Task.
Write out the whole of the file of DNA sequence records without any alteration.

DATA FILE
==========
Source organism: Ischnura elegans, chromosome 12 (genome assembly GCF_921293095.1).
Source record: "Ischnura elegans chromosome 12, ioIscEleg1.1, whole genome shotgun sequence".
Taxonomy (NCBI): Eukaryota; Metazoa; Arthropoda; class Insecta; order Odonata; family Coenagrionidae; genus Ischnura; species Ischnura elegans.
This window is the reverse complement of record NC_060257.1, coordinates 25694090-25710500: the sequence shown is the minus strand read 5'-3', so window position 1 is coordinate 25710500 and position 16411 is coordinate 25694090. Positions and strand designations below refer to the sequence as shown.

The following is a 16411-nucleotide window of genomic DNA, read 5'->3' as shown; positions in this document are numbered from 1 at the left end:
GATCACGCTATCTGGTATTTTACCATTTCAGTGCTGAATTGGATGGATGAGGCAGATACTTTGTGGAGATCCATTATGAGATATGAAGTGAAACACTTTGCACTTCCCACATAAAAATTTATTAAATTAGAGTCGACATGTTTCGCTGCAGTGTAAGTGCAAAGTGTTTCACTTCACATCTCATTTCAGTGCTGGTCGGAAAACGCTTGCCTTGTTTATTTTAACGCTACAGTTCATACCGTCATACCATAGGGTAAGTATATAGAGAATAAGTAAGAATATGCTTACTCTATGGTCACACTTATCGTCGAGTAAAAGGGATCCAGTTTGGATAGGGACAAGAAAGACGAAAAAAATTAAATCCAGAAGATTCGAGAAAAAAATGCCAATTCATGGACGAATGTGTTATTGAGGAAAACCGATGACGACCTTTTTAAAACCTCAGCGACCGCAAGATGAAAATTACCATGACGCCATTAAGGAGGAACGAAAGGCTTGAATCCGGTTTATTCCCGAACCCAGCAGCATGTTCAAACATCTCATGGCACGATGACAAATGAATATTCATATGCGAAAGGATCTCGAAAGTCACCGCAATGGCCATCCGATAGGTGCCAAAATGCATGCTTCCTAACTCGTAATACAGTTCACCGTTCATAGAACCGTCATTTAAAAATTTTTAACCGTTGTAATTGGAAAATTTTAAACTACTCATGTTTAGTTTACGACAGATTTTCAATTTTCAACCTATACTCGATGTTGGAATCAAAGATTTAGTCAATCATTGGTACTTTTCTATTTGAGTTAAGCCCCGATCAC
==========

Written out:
Source organism: Ischnura elegans, chromosome 12 (genome assembly GCF_921293095.1).
Source record: "Ischnura elegans chromosome 12, ioIscEleg1.1, whole genome shotgun sequence".
Taxonomy (NCBI): Eukaryota; Metazoa; Arthropoda; class Insecta; order Odonata; family Coenagrionidae; genus Ischnura; species Ischnura elegans.
This window is the reverse complement of record NC_060257.1, coordinates 25694090-25710500: the sequence shown is the minus strand read 5'-3', so window position 1 is coordinate 25710500 and position 16411 is coordinate 25694090. Positions and strand designations below refer to the sequence as shown.

The following is a 16411-nucleotide window of genomic DNA, read 5'->3' as shown; positions in this document are numbered from 1 at the left end:
GATCACGCTATCTGGTATTTTACCATTTCAGTGCTGAATTGGATGGATGAGGCAGATACTTTGTGGAGATCCATTATGAGATATGAAGTGAAACACTTTGCACTTCCCACATAAAAATTTATTAAATTAGAGTCGACATGTTTCGCTGCAGTGTAAGTGCAAAGTGTTTCACTTCACATCTCATTTCAGTGCTGGTCGGAAAACGCTTGCCTTGTTTATTTTAACGCTACAGTTCATACCGTCATACCATAGGGTAAGTATATAGAGAATAAGTAAGAATATGCTTACTCTATGGTCACACTTATCGTCGAGTAAAAGGGATCCAGTTTGGATAGGGACAAGAAAGACGAAAAAAATTAAATCCAGAAGATTCGAGAAAAAAATGCCAATTCATGGACGAATGTGTTATTGAGGAAAACCGATGACGACCTTTTTAAAACCTCAGCGACCGCAAGATGAAAATTACCATGACGCCATTAAGGAGGAACGAAAGGCTTGAATCCGGTTTATTCCCGAACCCAGCAGCATGTTCAAACATCTCATGGCACGATGACAAATGAATATTCATATGCGAAAGGATCTCGAAAGTCACCGCAATGGCCATCCGATAGGTGCCAAAATGCATGCTTCCTAACTCGTAATACAGTTCACCGTTCATAGAACCGTCATTTAAAAATTTTTAACCGTTGTAATTGGAAAATTTTAAACTACTCATGTTTAGTTTACGACAGATTTTCAATTTTCAACCTATACTCGATGTTGGAATCAAAGATTTAGTCAATCATTGGTACTTTTCTATTTGAGTTAAGCCCCGATCAC